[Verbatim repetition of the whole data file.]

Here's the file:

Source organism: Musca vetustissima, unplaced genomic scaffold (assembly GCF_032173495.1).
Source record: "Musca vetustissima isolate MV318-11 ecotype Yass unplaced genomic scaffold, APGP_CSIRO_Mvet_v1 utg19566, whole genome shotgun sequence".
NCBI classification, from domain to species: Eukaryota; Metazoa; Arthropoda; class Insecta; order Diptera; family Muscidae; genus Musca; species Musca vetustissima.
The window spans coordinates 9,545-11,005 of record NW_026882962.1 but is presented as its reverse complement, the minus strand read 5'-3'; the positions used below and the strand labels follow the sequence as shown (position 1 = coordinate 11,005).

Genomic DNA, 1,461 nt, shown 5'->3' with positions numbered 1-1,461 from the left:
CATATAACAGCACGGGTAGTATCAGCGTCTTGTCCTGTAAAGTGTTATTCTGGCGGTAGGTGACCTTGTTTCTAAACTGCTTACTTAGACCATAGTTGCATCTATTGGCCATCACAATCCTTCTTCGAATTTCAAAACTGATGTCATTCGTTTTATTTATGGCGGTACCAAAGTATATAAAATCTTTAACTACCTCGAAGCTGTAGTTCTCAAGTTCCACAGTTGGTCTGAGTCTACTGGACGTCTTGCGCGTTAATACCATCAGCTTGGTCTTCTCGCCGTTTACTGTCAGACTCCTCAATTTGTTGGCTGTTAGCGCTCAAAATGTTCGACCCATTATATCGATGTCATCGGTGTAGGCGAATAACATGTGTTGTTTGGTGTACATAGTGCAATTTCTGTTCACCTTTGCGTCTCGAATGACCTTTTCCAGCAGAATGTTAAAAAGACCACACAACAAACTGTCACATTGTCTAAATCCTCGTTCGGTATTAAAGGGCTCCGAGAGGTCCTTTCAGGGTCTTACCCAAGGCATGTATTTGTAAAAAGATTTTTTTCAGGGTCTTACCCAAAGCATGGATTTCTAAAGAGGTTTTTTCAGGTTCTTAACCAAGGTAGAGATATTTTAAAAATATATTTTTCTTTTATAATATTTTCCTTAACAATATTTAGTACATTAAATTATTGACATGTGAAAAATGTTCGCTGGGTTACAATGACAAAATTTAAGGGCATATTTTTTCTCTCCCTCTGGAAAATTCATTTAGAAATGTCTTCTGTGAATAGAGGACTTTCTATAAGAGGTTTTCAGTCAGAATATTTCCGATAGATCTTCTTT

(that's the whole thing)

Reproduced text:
Source organism: Musca vetustissima, unplaced genomic scaffold (assembly GCF_032173495.1).
Source record: "Musca vetustissima isolate MV318-11 ecotype Yass unplaced genomic scaffold, APGP_CSIRO_Mvet_v1 utg19566, whole genome shotgun sequence".
NCBI classification, from domain to species: Eukaryota; Metazoa; Arthropoda; class Insecta; order Diptera; family Muscidae; genus Musca; species Musca vetustissima.
The window spans coordinates 9,545-11,005 of record NW_026882962.1 but is presented as its reverse complement, the minus strand read 5'-3'; the positions used below and the strand labels follow the sequence as shown (position 1 = coordinate 11,005).

Genomic DNA, 1,461 nt, shown 5'->3' with positions numbered 1-1,461 from the left:
CATATAACAGCACGGGTAGTATCAGCGTCTTGTCCTGTAAAGTGTTATTCTGGCGGTAGGTGACCTTGTTTCTAAACTGCTTACTTAGACCATAGTTGCATCTATTGGCCATCACAATCCTTCTTCGAATTTCAAAACTGATGTCATTCGTTTTATTTATGGCGGTACCAAAGTATATAAAATCTTTAACTACCTCGAAGCTGTAGTTCTCAAGTTCCACAGTTGGTCTGAGTCTACTGGACGTCTTGCGCGTTAATACCATCAGCTTGGTCTTCTCGCCGTTTACTGTCAGACTCCTCAATTTGTTGGCTGTTAGCGCTCAAAATGTTCGACCCATTATATCGATGTCATCGGTGTAGGCGAATAACATGTGTTGTTTGGTGTACATAGTGCAATTTCTGTTCACCTTTGCGTCTCGAATGACCTTTTCCAGCAGAATGTTAAAAAGACCACACAACAAACTGTCACATTGTCTAAATCCTCGTTCGGTATTAAAGGGCTCCGAGAGGTCCTTTCAGGGTCTTACCCAAGGCATGTATTTGTAAAAAGATTTTTTTCAGGGTCTTACCCAAAGCATGGATTTCTAAAGAGGTTTTTTCAGGTTCTTAACCAAGGTAGAGATATTTTAAAAATATATTTTTCTTTTATAATATTTTCCTTAACAATATTTAGTACATTAAATTATTGACATGTGAAAAATGTTCGCTGGGTTACAATGACAAAATTTAAGGGCATATTTTTTCTCTCCCTCTGGAAAATTCATTTAGAAATGTCTTCTGTGAATAGAGGACTTTCTATAAGAGGTTTTCAGTCAGAATATTTCCGATAGATCTTCTTT